How does the reduction in water refill station improve safety? How are free cups going to supplement the loss of a CamelBak or a reusable water bottle? As another Facebook user had mentioned, “When my water falls in the middle of a set, when I’m in the crowd for hours, or when a friend or fellow concertgoer needs hydration, will you guys be bringing us cups of water, or making refill trips so we don’t miss the artist that we’ve paid hundreds to see?”
For festival goers, purchasing decisions affect how they experience the festival especially if they are limited in monetary resources. According to Nielsen Entertainment’s Audience Insights: Electronic Music Report , 33% of all electronic music listeners are 18-24 years old, 28% of whom are currently in college, and 19% have either Associates of Bachelor’s degrees. 15% of the sampled audience has an income between $0-24,999 annually and 27% has an income of $25,000-$49,000. Festivals are widely popular amongst the Millennials and host 80-90% of the fans within this age range (this is an educated guest based on first-person perspective when attending festivals). And with this analysis, most are either in college (strapped by financial restrictions) or recently graduated (struggling to pay of student loans) barely able to afford the entire experience. The price of an Electric Zoo ticket, including service fees, is $425.16. Factor in the cost of transportation to New York (up to $500 for those travelling from other states…California for example) and food/beverages (up to $100) and this Labor Day Weekend trip is estimated to cost the fan $1000.00 at most. As a result, these attendees will be reluctant to purchase multiple $5.00 bottled waters. Of course, they will without a doubt end up paying for a few but making water inaccessible can be detrimental to their health.
According to Steven Born’s What You Need to Know About Hydration , “you lose on average about one liter (about 34 ounces) of fluid per hour of exercise. Extreme heat and humidity can raise this amount to three liters in one hour.” The festival occurs from 1 PM to 11 PM each day, and one will dance an average of six hours per day. Factoring in New York’s summer heat and humidity, which is forecasted to be 80-90 degreesfrom the afternoon to evening, will dehydrate you much sooner than what Born has suggested. For every hour you dance at Electric Zoo, you will need to consume 3 liters of water, which an average CamelBak holds, to maintain hydration. Guessing that Electric Zoo will provide 16 oz cups to its patrons, you will need to consume six cups of water each hour. Of course, the “zoo animal” will not carry six cups of water into the crowd (frankly that’s impossible), nor will he or she drink all six cups at the time. And forcing these attendees out of the crowd to make countless water trips can tire them out and is a waste of their money. It’s pertinent for organizers of Electric Zoo, or any festival for that matter, to make water easily accessible. Solutions need to be discovered instead of prohibiting items altogether.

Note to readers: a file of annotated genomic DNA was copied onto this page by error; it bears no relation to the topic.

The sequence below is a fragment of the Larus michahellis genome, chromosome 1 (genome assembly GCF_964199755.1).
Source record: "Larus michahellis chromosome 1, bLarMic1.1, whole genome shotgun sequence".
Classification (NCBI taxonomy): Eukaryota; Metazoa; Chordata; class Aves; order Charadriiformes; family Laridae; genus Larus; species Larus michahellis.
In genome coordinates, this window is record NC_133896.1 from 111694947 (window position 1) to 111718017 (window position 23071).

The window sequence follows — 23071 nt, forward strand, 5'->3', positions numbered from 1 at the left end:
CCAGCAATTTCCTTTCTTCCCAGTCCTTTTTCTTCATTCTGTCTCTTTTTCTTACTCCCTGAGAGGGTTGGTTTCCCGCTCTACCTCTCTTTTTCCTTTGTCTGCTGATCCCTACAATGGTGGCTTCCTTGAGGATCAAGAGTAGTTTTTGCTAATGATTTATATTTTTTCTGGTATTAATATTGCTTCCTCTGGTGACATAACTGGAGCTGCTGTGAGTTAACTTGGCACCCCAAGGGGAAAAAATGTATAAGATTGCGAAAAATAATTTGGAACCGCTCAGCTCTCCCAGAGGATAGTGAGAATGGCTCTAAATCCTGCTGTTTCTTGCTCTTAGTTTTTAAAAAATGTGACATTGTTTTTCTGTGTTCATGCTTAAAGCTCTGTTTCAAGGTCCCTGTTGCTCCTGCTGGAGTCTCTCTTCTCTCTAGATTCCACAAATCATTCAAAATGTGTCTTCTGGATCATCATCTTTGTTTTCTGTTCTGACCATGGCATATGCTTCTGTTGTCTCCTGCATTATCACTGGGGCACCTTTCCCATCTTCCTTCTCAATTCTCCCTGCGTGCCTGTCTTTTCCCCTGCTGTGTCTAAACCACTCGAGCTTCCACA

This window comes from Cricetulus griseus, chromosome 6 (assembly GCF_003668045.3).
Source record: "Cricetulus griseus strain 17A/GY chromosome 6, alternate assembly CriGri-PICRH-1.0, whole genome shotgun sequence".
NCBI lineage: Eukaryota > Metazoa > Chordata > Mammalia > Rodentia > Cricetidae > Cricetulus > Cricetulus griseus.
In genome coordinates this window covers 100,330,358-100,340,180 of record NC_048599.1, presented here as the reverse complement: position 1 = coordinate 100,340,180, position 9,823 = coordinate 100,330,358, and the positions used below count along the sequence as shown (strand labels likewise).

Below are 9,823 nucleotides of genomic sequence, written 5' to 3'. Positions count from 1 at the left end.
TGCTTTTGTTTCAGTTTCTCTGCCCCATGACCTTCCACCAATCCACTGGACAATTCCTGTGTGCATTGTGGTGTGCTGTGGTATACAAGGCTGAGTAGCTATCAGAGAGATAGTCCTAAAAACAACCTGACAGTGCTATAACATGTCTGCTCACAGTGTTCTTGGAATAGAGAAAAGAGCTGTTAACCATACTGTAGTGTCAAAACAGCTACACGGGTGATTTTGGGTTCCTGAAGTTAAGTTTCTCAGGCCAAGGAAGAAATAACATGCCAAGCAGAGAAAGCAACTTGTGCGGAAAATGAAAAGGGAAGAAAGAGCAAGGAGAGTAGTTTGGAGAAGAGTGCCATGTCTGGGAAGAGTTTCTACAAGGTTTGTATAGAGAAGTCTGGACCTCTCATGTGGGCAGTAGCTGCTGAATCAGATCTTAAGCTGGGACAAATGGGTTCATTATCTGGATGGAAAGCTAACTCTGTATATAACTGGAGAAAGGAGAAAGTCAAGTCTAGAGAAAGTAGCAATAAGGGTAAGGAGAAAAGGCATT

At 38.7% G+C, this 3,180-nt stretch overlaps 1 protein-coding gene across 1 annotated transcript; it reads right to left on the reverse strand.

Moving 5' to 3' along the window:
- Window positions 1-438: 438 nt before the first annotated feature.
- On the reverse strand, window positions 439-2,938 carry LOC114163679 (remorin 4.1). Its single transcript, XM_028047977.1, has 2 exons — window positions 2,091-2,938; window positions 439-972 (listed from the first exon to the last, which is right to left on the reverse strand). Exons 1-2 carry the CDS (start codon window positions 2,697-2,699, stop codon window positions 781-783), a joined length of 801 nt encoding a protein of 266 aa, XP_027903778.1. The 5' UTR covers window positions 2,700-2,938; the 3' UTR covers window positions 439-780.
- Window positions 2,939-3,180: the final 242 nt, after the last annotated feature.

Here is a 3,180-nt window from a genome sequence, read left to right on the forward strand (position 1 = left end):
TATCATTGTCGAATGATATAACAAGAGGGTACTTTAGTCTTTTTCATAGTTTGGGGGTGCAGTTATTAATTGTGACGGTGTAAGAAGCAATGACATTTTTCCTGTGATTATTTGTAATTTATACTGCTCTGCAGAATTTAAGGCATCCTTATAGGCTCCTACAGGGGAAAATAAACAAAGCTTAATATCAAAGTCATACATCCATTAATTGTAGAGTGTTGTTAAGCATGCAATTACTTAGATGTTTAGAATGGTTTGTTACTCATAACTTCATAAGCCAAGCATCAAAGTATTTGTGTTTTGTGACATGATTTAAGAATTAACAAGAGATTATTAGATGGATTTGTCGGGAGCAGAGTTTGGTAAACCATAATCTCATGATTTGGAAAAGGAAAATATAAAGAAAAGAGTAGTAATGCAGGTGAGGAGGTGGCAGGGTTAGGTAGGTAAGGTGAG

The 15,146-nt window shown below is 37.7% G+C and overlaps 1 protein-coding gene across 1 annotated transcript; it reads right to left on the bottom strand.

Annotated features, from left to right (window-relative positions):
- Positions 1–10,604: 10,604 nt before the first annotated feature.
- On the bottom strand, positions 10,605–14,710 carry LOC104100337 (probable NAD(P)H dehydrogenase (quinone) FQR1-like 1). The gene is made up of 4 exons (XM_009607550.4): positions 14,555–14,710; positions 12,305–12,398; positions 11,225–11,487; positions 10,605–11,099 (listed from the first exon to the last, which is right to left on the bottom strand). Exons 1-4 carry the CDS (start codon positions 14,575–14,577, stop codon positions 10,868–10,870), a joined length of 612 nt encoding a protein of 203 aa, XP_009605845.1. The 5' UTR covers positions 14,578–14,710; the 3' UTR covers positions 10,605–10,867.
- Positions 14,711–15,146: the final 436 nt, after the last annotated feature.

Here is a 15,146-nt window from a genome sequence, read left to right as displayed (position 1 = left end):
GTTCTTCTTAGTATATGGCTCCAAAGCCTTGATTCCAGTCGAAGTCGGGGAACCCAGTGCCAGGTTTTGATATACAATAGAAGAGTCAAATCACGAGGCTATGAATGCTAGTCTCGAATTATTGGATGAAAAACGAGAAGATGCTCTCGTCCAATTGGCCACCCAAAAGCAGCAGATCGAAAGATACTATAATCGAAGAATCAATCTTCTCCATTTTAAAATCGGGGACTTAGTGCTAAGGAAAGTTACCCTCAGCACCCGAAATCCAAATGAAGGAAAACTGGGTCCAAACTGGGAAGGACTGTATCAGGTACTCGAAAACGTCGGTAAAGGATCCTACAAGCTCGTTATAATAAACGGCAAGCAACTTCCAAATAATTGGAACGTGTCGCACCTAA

CamelBaks, misters, canteens, and other reusable water bottles are lifesavers-both for the attendees and the festival- and they should be reconsidered. Placing at least one water refill station at each stage and charging bottled water each at $1 (they will still make profit) are positive solutions to this matter; the need to replenish your bodies after hours of dancing will be met and attendees will be able to spend their money on other items, such as souvenirs, that will benefit the brand and its financials. Made Event, please listen to your fans and consider alternate solutions for harm reduction. Your fan base will sustain and the probability of drug-related/dehydration/heat stroke-induced deaths will decrease, and only then will we all “Come To Life.”
*We tried to reach out to Made Event and its founders but they were unavailable for comment. NY Times, however, recently published an article featuring an exclusive interview with Mike Bindra and Laura de Palma, co-founders and husband-wife duo of Made Event. Read full article *UPDATE: Electric Zoo Festival posted on Facebook today, provide an update and response to the CamelBak ban.